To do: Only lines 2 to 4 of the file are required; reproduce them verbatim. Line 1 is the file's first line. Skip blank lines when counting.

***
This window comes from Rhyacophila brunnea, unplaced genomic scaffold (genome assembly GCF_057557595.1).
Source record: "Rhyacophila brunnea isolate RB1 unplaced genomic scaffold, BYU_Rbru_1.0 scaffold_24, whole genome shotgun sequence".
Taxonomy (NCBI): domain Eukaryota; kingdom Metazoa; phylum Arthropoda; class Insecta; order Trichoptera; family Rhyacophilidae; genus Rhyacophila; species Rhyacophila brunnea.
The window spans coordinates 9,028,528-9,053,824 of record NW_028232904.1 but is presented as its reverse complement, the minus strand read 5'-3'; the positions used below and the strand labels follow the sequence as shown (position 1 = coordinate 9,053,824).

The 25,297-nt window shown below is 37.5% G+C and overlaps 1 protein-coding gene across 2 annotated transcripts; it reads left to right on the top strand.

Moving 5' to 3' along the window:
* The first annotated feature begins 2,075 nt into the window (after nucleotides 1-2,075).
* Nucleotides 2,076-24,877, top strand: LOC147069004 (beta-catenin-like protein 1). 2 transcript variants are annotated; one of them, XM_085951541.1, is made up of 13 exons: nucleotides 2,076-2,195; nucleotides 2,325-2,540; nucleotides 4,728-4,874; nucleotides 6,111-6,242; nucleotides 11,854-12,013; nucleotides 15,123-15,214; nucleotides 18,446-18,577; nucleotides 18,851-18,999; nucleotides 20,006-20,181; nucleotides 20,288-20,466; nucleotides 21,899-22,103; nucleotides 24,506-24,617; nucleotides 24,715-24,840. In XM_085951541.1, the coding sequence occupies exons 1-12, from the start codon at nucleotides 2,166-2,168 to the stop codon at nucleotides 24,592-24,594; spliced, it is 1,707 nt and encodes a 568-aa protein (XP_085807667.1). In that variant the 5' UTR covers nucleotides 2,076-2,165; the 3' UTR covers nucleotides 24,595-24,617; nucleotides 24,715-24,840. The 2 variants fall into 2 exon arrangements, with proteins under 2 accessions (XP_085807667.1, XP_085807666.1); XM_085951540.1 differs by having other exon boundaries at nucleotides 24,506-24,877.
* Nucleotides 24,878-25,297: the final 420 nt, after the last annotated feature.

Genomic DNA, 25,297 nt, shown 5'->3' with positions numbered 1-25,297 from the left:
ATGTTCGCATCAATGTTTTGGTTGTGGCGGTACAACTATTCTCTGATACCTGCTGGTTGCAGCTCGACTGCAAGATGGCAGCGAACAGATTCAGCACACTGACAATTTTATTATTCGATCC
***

Source record: "Rhyacophila brunnea isolate RB1 unplaced genomic scaffold, BYU_Rbru_1.0 scaffold_24, whole genome shotgun sequence".
Taxonomy (NCBI): domain Eukaryota; kingdom Metazoa; phylum Arthropoda; class Insecta; order Trichoptera; family Rhyacophilidae; genus Rhyacophila; species Rhyacophila brunnea.
The window spans coordinates 9,028,528-9,053,824 of record NW_028232904.1 but is presented as its reverse complement, the minus strand read 5'-3'; the positions used below and the strand labels follow the sequence as shown (position 1 = coordinate 9,053,824).